Then comes Senior Twilight Stock Replacer, a live favourite that has been in the band’s set for well over a year. Here, it’s expanded from the thrashy shoutalong seen on stage into a swaggering beast with an extremely satisfying deep bass groove. Sing along now – Senior! Twilight! Stock Re-placer! – you can almost see the bouncing ball.

The album ends with Exploding Chimney, an odd, almost industrial thrash with weird wobbly bass interludes. Again, this could be longer, I’ll own. Here the album title is referenced – well, almost; Mark mentions a ‘universal wax solvent’ at some point. And it ends with Mark addressing the audience, his fans, the media, YOU: ‘believe me kids, I’ve been through it all.’

And that’s it. All killer, no filler. Not even the usual ‘pisstrack’ [a Fall fandom term for one of their weirder, more experimental, tuneless tracks e.g. Papal Visit, W.M.C. Blob-59, Mad.Men-Eng.Dog, Crew Filth, Tragic Days, Symbol of Mordgan, etc. Go on, look ‘em up!], though maybe the contrariness of Strange Town goes some way to redress this (if redress it be; some Fall fans hate pisstracks, others love them. Guess which camp I am in? MOLLUSC!).

After one listen I knew this was a fantastic album, certainly – at the very least – immediately entertaining. I was suspicious at first, as, often, what seems appealing on initial acquaintance can quickly become annoying [Ting Tings, I’m looking at you]. Not in this case: this is the best Fall album, in this reviewer’s opinion, since Levitate. Many Fall fans consider 2003’s Real New Fall L.P. to be the last Fall pinnacle; I disagree, it’s a fine album but far too clean and unadventurous to really ignite this Fallfreak’s fire. The follow-up, 2005’s Fall Heads Roll, was frustrating, trad and tiresome in places yet brilliant in others, with a criminally awful version of Blindness. Last year’s Reformation Post T.L.C., pronounced moribund by many, was a vast improvement, featuring more experimentation, better grooves, more fun and an overall bizarreness missing from Fall albums since Are You Are Missing Winner. Imperial Wax Solvent is clearly a better album, though I will always have a soft spot for Reformation. IWS seems like a clearer, more focussed expression of the Reformation ethic; I have a suspicion that the presence of Grant Showbiz has a lot to do with this; though the ultimate responsibility is Mark’s, Showbiz is the most sympathetic Fall producer of the last decade, being responsible for The Unutterable and Real New and now Imperial Wax Solvent.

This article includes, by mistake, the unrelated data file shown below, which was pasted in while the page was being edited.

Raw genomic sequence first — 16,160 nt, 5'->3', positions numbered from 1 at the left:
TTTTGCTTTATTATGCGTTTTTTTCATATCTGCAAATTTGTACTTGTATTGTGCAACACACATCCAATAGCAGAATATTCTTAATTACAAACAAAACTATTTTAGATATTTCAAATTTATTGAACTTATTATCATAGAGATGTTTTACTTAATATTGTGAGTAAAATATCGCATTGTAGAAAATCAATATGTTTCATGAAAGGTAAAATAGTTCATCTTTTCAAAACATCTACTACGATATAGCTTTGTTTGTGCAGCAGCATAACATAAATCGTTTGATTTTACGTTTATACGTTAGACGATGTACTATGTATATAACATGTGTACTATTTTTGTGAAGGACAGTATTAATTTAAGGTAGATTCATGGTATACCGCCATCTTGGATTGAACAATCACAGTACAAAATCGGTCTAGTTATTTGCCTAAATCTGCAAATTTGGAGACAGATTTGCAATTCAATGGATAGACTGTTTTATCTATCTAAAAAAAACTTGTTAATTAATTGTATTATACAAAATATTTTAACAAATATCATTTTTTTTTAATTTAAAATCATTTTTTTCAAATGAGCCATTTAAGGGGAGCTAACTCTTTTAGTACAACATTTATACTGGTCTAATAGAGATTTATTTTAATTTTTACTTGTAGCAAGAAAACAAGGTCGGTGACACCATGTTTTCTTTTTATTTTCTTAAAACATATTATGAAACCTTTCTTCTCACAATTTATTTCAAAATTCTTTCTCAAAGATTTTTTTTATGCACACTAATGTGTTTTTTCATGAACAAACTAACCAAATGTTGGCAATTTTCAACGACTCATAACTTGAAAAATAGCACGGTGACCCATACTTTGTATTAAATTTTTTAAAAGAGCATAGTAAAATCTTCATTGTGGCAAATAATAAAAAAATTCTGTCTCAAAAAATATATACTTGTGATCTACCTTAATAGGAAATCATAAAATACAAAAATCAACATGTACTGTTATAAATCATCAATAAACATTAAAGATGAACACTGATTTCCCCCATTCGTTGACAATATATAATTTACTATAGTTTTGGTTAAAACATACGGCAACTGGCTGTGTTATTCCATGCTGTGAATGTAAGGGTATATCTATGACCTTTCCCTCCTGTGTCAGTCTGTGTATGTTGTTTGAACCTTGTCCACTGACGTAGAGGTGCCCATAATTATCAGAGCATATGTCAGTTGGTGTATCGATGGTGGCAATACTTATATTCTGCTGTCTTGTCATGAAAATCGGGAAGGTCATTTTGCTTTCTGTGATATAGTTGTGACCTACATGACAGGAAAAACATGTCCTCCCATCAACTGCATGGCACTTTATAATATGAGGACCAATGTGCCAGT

Of late Mark E. Smith has appeared to be (though can hardly really be) a ‘media darling,’ appearing in broadsheets, reading a Christmas horror story for the BBC, playing a vision of Jesus in the BBC3 comedy Ideal, reading the footie scores, appearing at literary festivals and now publishing his biography (the ghost-written Renegade). One could conjecture that, as he has reached and passed the half-century, Mark is beginning to realise that he can’t do the (for want of a better term) rock and roll thing any more, and is moving into other media – but that is, clearly, UTTER BOLLOCKS, as one listen to 50 Year Old Man will attest.

The Fall are still the main point and purpose of Mark E. Smith, and Imperial Wax Solvent is incontrovertible proof of this.

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Responses

  1. Lovely review. Like it a lot, as I like the album. I heard it before the official release, couldn’t stop myself (I have bought it, though, as I have bought all of them).

  2. Excellent review

    Feed your Fall hunger here

    https://sites.google.com/site/reformationposttpm/reformation-post-tpm

  3. sorry.. wrong comment!!1 but anyway!!! this review is pretty cool

  4. can’t shake the fall bug once it’s in you……if you haven’t already, check out the version of Latch Key Kid ‘from the vaults’ on youtube….completely good.